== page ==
Last Updated on May 12, 2015, by eNotes Editorial. Word Count: 558
At the close of Top Girls one must ask, “Success at what price?” The women in the play have achieved their positions after making irreversible sacrifices. They have cut themselves off from normal relationships with men, women, and children. Knowingly, they have also made choices that require suppression of common human impulses: the desire for intimacy, a trust in family ties, and a concern for others. Moreover, many of them have denied themselves the chance to occupy their own gender: the opportunity to give succor to children, to form real adult friendships with other women, to take pride in presenting themselves as women.
Corrupting the “Top Girls” is their judgment that they must “pass as a man” to be successful. They believe that they must outplay men at their own game. Advancement depends on being more calloused, more manipulative, more dishonest than their male counterparts. Lady Nijo emulates the emperor by taking a lover of her own. Besting her competitor, Marlene outmaneuvers Howard Kidd for a promotion. As one of her colleagues puts it, “Our Marlene’s got far more balls than Howard and that’s that.” Howard commits suicide in despair.
So antiheroic are Caryl Churchill’s characters that critics such as Walter Kerr have created a stir among feminists by asking why she is not more sympathetic to women. Such critics miss the point that these women are subject to the realities of the workplace as soon as they vie for position and affluence. Like any hard-bitten businessman, the career women may be destroyed by personal and economic betrayal. The real villain of the play is not the cold-blooded woman but the bourgeois feminist enterprise, which falsely accepts the notion of competition. These women mistakenly believe that the only viable standard for success is the bourgeois concept of glamour, which is linked to power and wealth. This is especially true of the women in the employment agency, who value shiny Porsches, weekends in luxurious surroundings, and the ability to make more money than they need. Pressured by economic concerns, they become vicious in the marketplace as they turn human beings into capitalist tools and objects for disposal when consumed. It is through economic rivalry that Churchill links her feminist and socialist concerns.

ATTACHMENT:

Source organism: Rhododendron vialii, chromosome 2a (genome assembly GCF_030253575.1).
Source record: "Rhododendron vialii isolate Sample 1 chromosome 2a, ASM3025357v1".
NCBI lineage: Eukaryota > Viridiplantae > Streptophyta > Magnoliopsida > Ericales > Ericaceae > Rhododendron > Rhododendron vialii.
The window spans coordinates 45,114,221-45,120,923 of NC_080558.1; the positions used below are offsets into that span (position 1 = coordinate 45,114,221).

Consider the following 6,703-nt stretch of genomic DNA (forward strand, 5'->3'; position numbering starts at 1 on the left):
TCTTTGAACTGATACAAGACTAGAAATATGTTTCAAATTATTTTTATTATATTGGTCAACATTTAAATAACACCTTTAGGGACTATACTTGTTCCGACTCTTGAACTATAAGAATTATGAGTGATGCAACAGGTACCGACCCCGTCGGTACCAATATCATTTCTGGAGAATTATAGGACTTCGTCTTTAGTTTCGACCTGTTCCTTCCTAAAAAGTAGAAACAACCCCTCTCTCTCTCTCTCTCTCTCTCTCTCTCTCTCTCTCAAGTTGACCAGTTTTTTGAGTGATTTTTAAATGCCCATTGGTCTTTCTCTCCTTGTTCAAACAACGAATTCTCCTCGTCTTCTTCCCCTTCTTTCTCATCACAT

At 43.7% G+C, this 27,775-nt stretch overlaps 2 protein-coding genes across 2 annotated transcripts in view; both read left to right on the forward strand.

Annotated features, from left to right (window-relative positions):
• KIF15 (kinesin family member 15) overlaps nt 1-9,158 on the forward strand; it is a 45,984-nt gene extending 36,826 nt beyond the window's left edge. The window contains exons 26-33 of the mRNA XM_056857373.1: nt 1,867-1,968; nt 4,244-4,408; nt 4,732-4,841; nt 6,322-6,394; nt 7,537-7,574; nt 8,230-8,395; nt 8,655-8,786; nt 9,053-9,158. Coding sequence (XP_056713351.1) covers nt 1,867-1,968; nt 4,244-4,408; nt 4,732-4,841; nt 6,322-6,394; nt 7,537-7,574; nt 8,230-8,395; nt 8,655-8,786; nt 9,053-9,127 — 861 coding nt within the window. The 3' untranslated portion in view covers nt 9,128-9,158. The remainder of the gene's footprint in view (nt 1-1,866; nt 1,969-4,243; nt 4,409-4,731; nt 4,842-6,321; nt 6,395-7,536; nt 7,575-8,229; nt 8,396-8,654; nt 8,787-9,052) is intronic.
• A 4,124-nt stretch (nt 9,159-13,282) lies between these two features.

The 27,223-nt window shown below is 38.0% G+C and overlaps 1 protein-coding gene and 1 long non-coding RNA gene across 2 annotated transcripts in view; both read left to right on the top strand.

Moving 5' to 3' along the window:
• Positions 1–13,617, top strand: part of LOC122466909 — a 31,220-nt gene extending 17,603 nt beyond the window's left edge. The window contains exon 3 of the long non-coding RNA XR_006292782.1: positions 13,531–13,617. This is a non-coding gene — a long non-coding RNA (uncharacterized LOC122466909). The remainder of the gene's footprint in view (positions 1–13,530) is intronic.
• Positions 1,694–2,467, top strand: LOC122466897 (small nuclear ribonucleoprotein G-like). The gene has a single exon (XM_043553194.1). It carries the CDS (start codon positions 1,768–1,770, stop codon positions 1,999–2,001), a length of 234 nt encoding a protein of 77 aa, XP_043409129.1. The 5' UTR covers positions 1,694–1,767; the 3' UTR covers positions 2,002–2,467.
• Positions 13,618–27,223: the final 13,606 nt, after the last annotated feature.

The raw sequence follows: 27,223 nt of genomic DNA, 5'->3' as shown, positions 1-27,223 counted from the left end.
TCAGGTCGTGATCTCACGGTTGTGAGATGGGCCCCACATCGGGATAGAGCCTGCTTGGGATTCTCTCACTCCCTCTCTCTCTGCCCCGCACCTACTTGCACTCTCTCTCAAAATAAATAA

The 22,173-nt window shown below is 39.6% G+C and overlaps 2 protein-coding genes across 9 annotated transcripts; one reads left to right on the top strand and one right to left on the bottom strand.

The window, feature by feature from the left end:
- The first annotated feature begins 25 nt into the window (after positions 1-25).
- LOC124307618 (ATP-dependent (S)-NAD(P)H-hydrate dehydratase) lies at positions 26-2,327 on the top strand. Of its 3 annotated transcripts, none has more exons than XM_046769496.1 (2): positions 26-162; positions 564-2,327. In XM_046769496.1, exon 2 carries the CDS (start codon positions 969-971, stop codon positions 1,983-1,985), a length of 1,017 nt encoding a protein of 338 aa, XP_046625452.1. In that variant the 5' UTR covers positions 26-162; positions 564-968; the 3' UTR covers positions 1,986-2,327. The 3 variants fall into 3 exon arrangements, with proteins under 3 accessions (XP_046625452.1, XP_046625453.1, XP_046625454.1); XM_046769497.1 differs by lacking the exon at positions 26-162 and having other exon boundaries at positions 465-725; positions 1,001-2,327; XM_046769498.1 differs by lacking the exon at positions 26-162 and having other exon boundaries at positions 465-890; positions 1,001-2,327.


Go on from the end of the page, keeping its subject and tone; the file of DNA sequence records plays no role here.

Tradition also conditions the lives of these women, who fly in the face of convention and pay for it. Represented here are women of all ages who break the traditional boundaries set for them. Unflinchingly, they take full responsibility for their decisions to do so. Yet the burden of time’s unwritten laws weighs on them. The most visible effects are the predictable reactions of the men around them, who are threatened by female aggression and innovation. Howard is more humiliated by the prospect of Marlene as his supervisor than he is by the loss of income. Ironically, his wife supports his conventional attitude: “What’s it going to do to him working for a woman? I think if it was a man he’d get over it as something normal.” Marlene fails to argue convincingly that she is not “one of these ballbreakers” but a fair-minded office manager who will treat Howard like any other employee. Marlene’s intentions are suspect, because there is little historical precedent for them and because she has learned not to allow sentiment to intrude on the marketplace.
Last Updated on June 1, 2019, by eNotes Editorial. Word Count: 907
Choices and Consequences
Nearly every character in Top Girls has made or is in the process of making life-changing decisions with important consequences. The dinner party in act 1, scene 1 exemplifies this. Each of the historical figures has made a hard choice. For example, Pope Joan chose to live like a boy, and then a man, in public. When she became pregnant by her secret lover, the stoning death of her and her baby were consequences of her chosen life. Joyce chose to adopt Angie, which led to a certain life path. Joyce believes that she miscarried her own child because of the demands of raising Angie.